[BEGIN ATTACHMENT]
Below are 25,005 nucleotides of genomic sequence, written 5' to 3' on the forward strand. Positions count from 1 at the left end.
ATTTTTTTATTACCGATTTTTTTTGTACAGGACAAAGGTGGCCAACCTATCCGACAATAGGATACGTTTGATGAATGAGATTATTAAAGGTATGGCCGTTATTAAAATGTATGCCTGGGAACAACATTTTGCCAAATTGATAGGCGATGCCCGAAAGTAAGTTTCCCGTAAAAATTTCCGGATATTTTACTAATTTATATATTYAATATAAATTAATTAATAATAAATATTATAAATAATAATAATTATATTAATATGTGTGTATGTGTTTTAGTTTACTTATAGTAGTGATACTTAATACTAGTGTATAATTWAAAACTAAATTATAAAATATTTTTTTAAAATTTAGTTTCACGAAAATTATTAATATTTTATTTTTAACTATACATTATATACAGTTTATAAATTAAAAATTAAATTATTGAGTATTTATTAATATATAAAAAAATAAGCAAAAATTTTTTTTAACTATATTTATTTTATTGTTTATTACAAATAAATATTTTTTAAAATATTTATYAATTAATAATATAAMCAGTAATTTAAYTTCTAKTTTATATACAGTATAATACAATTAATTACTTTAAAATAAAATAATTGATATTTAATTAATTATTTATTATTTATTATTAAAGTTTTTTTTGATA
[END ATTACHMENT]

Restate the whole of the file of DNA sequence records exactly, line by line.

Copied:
Below are 25,005 nucleotides of genomic sequence, written 5' to 3' on the forward strand. Positions count from 1 at the left end.
ATTTTTTTATTACCGATTTTTTTTGTACAGGACAAAGGTGGCCAACCTATCCGACAATAGGATACGTTTGATGAATGAGATTATTAAAGGTATGGCCGTTATTAAAATGTATGCCTGGGAACAACATTTTGCCAAATTGATAGGCGATGCCCGAAAGTAAGTTTCCCGTAAAAATTTCCGGATATTTTACTAATTTATATATTYAATATAAATTAATTAATAATAAATATTATAAATAATAATAATTATATTAATATGTGTGTATGTGTTTTAGTTTACTTATAGTAGTGATACTTAATACTAGTGTATAATTWAAAACTAAATTATAAAATATTTTTTTAAAATTTAGTTTCACGAAAATTATTAATATTTTATTTTTAACTATACATTATATACAGTTTATAAATTAAAAATTAAATTATTGAGTATTTATTAATATATAAAAAAATAAGCAAAAATTTTTTTTAACTATATTTATTTTATTGTTTATTACAAATAAATATTTTTTAAAATATTTATYAATTAATAATATAAMCAGTAATTTAAYTTCTAKTTTATATACAGTATAATACAATTAATTACTTTAAAATAAAATAATTGATATTTAATTAATTATTTATTATTTATTATTAAAGTTTTTTTTGATA